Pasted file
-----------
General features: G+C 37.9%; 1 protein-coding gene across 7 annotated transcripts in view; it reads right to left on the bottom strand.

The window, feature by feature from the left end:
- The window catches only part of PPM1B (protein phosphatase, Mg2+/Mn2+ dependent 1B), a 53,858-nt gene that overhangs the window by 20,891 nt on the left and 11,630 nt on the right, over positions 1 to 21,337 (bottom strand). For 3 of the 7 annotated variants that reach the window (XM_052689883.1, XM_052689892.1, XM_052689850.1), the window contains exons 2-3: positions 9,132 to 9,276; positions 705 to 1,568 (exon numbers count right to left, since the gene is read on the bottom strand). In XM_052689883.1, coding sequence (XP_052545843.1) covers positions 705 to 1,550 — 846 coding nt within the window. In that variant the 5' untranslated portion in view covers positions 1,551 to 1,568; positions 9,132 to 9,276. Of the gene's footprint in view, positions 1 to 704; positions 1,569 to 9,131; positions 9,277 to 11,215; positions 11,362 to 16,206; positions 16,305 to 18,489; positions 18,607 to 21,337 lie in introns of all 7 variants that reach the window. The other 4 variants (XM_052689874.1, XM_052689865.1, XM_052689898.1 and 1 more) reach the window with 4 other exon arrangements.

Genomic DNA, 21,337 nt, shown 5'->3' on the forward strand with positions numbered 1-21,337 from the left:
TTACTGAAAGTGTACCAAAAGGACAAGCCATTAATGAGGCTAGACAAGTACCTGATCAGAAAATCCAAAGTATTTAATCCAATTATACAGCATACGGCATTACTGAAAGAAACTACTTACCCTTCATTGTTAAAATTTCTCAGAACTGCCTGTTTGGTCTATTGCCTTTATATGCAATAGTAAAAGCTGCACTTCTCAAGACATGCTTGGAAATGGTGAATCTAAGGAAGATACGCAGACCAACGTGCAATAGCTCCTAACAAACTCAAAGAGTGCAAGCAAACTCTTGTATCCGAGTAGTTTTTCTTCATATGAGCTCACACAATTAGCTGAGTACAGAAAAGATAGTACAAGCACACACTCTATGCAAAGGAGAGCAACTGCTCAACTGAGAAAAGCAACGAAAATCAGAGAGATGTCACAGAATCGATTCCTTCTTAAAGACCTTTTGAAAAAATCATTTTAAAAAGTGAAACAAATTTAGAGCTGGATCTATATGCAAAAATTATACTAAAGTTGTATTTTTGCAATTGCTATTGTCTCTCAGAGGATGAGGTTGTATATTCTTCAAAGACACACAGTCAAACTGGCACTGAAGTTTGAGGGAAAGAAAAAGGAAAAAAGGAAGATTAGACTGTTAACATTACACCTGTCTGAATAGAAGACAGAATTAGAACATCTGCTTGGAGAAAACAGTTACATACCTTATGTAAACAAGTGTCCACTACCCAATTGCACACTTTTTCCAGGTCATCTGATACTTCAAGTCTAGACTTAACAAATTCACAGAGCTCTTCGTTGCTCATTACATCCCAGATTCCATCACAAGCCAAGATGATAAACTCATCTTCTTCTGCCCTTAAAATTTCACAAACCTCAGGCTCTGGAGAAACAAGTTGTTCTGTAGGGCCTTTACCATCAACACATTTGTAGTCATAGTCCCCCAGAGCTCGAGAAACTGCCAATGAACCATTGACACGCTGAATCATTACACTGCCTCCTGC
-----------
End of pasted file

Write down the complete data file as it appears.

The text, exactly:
General features: G+C 37.9%; 1 protein-coding gene across 7 annotated transcripts in view; it reads right to left on the bottom strand.

The window, feature by feature from the left end:
- The window catches only part of PPM1B (protein phosphatase, Mg2+/Mn2+ dependent 1B), a 53,858-nt gene that overhangs the window by 20,891 nt on the left and 11,630 nt on the right, over positions 1 to 21,337 (bottom strand). For 3 of the 7 annotated variants that reach the window (XM_052689883.1, XM_052689892.1, XM_052689850.1), the window contains exons 2-3: positions 9,132 to 9,276; positions 705 to 1,568 (exon numbers count right to left, since the gene is read on the bottom strand). In XM_052689883.1, coding sequence (XP_052545843.1) covers positions 705 to 1,550 — 846 coding nt within the window. In that variant the 5' untranslated portion in view covers positions 1,551 to 1,568; positions 9,132 to 9,276. Of the gene's footprint in view, positions 1 to 704; positions 1,569 to 9,131; positions 9,277 to 11,215; positions 11,362 to 16,206; positions 16,305 to 18,489; positions 18,607 to 21,337 lie in introns of all 7 variants that reach the window. The other 4 variants (XM_052689874.1, XM_052689865.1, XM_052689898.1 and 1 more) reach the window with 4 other exon arrangements.

Genomic DNA, 21,337 nt, shown 5'->3' on the forward strand with positions numbered 1-21,337 from the left:
TTACTGAAAGTGTACCAAAAGGACAAGCCATTAATGAGGCTAGACAAGTACCTGATCAGAAAATCCAAAGTATTTAATCCAATTATACAGCATACGGCATTACTGAAAGAAACTACTTACCCTTCATTGTTAAAATTTCTCAGAACTGCCTGTTTGGTCTATTGCCTTTATATGCAATAGTAAAAGCTGCACTTCTCAAGACATGCTTGGAAATGGTGAATCTAAGGAAGATACGCAGACCAACGTGCAATAGCTCCTAACAAACTCAAAGAGTGCAAGCAAACTCTTGTATCCGAGTAGTTTTTCTTCATATGAGCTCACACAATTAGCTGAGTACAGAAAAGATAGTACAAGCACACACTCTATGCAAAGGAGAGCAACTGCTCAACTGAGAAAAGCAACGAAAATCAGAGAGATGTCACAGAATCGATTCCTTCTTAAAGACCTTTTGAAAAAATCATTTTAAAAAGTGAAACAAATTTAGAGCTGGATCTATATGCAAAAATTATACTAAAGTTGTATTTTTGCAATTGCTATTGTCTCTCAGAGGATGAGGTTGTATATTCTTCAAAGACACACAGTCAAACTGGCACTGAAGTTTGAGGGAAAGAAAAAGGAAAAAAGGAAGATTAGACTGTTAACATTACACCTGTCTGAATAGAAGACAGAATTAGAACATCTGCTTGGAGAAAACAGTTACATACCTTATGTAAACAAGTGTCCACTACCCAATTGCACACTTTTTCCAGGTCATCTGATACTTCAAGTCTAGACTTAACAAATTCACAGAGCTCTTCGTTGCTCATTACATCCCAGATTCCATCACAAGCCAAGATGATAAACTCATCTTCTTCTGCCCTTAAAATTTCACAAACCTCAGGCTCTGGAGAAACAAGTTGTTCTGTAGGGCCTTTACCATCAACACATTTGTAGTCATAGTCCCCCAGAGCTCGAGAAACTGCCAATGAACCATTGACACGCTGAATCATTACACTGCCTCCTGC